Could we become the generation that eliminates extreme poverty?
2015 is a key year in the fight to abolish extreme poverty.
In September, the new Sustainable Development Goals (SDGs) or ‘Global Goals‘ will be finalised. These goals will underpin the plan for what we do to tackle extreme poverty. Whilst the goals may have been mostly decided what will be crucial is how we measure success on them. So the choices our leaders make – and the choices we campaign for them to make – are absolutely crucial.
SDGs successors of the Millennium Development Goals
Put into action in 2000, the Millennium Development Goals pledged to tackle poverty on a variety of fronts, including nutrition, education and health. These targets were hoped to be achieved by 2015, and have been widely criticised for failing to meet this deadline, and for being too broad and ill-defined. While these criticisms will hopefully help to shape the SDGs into more measurable and achievable aims, I feel much of the criticism obscures wider facts about progress on world poverty.
Yes, the Millennium Development Goals failed to fully achieve their objectives.
Yes, the goals themselves could have been more realistic, and interventions more effective.
This does not mean their impact has not been tremendous.
Between 1990 and 2015, extreme poverty was halved thanks to effective interventions. The mortality rate for children under 5 more than halved, while maternal mortality fell by 45%.
Across developing nations, enrolment in primary education reached 91%.
Those are astonishing achievements. If we achieved this in the last 25 years, think what we could achieve in the next 25.
A Scientific Approach
In addition to these gains, we now know more than ever about what works when we try to beat poverty. We are able to know this by approaching aid programs and interventions in a scientific, evidence based way.
Before we decide to give a critically ill person a brand new medicine, it has to be rigorously tested. We need to run observations and experiments to make sure the medicine is safe and does more good than other similar medicines.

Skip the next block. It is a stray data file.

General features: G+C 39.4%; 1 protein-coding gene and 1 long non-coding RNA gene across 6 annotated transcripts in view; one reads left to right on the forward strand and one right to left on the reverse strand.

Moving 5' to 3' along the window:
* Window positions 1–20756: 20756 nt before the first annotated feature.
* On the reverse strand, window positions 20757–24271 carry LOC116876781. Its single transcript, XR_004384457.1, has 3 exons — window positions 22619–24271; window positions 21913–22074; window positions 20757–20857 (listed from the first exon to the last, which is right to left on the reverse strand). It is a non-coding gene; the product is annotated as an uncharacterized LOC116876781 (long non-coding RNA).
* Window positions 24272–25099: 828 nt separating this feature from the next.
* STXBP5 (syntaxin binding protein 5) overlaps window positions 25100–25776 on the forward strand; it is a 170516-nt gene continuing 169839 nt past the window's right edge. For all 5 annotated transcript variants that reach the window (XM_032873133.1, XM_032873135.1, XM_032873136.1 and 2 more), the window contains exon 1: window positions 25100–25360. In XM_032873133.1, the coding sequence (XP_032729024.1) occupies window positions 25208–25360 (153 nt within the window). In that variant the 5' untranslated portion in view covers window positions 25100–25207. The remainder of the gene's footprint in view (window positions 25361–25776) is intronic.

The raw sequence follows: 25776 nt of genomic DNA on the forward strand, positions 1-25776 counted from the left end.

We need to be doing the same for the methods we use for tackling extreme poverty.
This sometimes leads to unexpected results.
For example, many people are against the idea of giving money directly to the very poor. We instinctively fear that it will encourage dependence, and may believe the money will be wasted on alcohol, drugs or other non-essentials. For this reason, offering the very poor micro loans to start growing businesses or specific donations of food and equipment are often viewed as being the best options to reduce poverty.
Yet there is evidence that just giving people money – and respecting their own judgements on how best to spend it – is highly effective in improving conditions for the world’s poorest people, even in the long term. You can find out more about how social experiments reveal surprising truths about the best ways to fight poverty in Esther Duflo’s brilliant TED talk.
Keeping the Sustainable Development Goals on the agenda
So, we know there is a precedent for significantly reducing extreme poverty when we have goals in place, and more knowledge than ever about how best to fulfil these goals. So far so good. What we still need to ensure is that the SDGs stay high on the agenda of world leaders.
Everyone can help achieve this by speaking up about why the SDGs are important to them personally.
Our MPs work for us and want to listen to our concerns. You do not have to be an expert on international development or poverty, you just have to use your voice. Your MP is a fellow human being and they likely know as much as you do about international development.
You can write to, email or call your MP, or better yet, request a meeting with them to ask how they are backing the SDGs and tell them why they are important to you.
Or you can make an impact via social media.
Results UK – who campaign on development issues and lobby the UK government – have just started their ‘Health For All’ campaign, and are asking people to create 30 second videos about why they want to achieve health for everyone, a key area of the new Sustainable Development Goals.
These videos will be shown to MPs from across the country, and could help to influence vital decisions. They can also be shared again and again to raise further awareness and encourage others to speak out themselves. You can view my video here.
As I said at the start of this piece, 2015 is a key year in the fight to end global poverty once and for all – but only if we help make it so.
Engaging with the evidence for what works in this fight – and engaging in our own fight to have this recognised and reflected in policy – is what will make this truly possible.
Want to find out more about the SDGs and spread the word? Check out the campaign to spread the word and make the SDGs (‘Global Goals’) famous!